Eight new Freeports will create hubs for trade and help “regenerate” communities across Britain, the Queen’s Speech 2021 has confirmed.
But what are Freeports? And how could they help your business?
In this blog, we’ve covered everything you need to know about Freeports.
What are Freeports?
Freeports are trading hubs usually built around shipping ports or airports. Goods brought into freeports will not attract tariffs until they leave the freeport and enter the domestic market, while no duty is payable if they are re-exported. Manufacturers located inside free trade zones may also be exempt from filling out certain customs declarations or levies.
Freeports may also benefit from a range of other reliefs, including business rates relief, capital allowances, research & development tax credits, VAT and excise duty relief, Stamp Duty Land Tax relief, and Employer National Insurance Contributions relief.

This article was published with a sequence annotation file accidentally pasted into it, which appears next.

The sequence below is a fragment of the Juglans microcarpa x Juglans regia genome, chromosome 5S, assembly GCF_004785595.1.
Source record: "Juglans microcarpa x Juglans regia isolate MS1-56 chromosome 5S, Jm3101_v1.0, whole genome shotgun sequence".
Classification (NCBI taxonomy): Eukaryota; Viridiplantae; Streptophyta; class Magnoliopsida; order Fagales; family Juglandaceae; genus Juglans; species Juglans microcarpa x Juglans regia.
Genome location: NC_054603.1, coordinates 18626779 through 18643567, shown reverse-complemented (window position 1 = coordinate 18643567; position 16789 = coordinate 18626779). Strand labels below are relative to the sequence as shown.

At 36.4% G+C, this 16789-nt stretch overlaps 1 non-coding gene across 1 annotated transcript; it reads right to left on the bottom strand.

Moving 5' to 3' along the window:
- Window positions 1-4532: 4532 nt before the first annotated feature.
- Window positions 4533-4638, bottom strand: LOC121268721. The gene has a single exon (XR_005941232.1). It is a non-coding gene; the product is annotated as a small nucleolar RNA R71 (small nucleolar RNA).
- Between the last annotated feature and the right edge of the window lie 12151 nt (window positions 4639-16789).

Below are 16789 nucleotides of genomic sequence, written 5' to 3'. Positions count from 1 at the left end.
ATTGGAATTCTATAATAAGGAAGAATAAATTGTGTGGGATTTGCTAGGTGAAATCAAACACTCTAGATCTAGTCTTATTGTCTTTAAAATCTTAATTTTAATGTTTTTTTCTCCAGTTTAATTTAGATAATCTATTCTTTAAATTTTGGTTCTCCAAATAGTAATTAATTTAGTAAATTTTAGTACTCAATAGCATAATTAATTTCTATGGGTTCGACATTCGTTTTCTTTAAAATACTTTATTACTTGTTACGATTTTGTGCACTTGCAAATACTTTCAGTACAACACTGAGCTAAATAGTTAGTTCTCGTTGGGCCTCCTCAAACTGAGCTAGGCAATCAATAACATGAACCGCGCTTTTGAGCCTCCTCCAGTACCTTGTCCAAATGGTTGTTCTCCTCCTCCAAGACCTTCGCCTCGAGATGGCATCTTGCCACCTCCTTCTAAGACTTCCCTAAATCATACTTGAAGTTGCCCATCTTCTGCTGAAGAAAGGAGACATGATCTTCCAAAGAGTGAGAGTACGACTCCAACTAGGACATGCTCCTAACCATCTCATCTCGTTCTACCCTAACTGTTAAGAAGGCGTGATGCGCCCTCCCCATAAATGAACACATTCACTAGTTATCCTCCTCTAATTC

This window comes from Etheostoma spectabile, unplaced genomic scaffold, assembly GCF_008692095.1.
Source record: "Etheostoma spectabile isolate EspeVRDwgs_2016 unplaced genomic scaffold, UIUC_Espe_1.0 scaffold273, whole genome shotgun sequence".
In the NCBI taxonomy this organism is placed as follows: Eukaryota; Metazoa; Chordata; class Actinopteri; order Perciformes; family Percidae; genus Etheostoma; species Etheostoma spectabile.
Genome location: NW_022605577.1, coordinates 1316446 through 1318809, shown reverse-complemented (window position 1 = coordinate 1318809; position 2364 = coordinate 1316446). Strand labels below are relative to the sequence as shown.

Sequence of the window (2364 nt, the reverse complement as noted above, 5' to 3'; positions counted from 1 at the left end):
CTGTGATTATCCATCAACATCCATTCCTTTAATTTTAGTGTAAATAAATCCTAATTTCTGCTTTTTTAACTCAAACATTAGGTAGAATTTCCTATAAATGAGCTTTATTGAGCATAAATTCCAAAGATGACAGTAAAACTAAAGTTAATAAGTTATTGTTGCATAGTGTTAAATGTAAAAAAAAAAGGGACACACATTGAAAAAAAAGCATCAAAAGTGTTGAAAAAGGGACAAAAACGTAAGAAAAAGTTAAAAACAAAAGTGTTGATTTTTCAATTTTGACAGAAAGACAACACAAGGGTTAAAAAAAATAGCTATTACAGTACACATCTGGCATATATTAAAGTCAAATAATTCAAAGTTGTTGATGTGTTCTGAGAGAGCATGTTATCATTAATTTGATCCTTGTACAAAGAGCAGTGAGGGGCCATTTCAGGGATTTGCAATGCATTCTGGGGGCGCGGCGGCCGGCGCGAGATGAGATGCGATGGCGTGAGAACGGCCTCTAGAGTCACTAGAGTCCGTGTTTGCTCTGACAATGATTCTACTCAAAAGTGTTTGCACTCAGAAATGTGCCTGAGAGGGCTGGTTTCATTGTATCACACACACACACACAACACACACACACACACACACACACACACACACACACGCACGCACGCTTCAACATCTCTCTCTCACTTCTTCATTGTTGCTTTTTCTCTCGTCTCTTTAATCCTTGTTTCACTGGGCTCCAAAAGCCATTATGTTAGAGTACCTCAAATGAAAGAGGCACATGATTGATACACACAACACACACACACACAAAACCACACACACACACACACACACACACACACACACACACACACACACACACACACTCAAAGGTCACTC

Where will the eight new Freeports be located?
As confirmed in the Chancellor’s March Budget, the new Freeports will be located in the following regions:
- East Midlands Airport
- Felixstowe and Harwich
- Humber region
- Liverpool City Region
What are the benefits of a Freeport?
As they benefit from a range of tax incentives, Freeports may attract new and established businesses and create new jobs and regenerate deprived areas.
Are Freeports banned under EU legislation?
Freeports can be established under European legislation, but the UK has not used the scheme since 2012, when the last British Freeport was closed.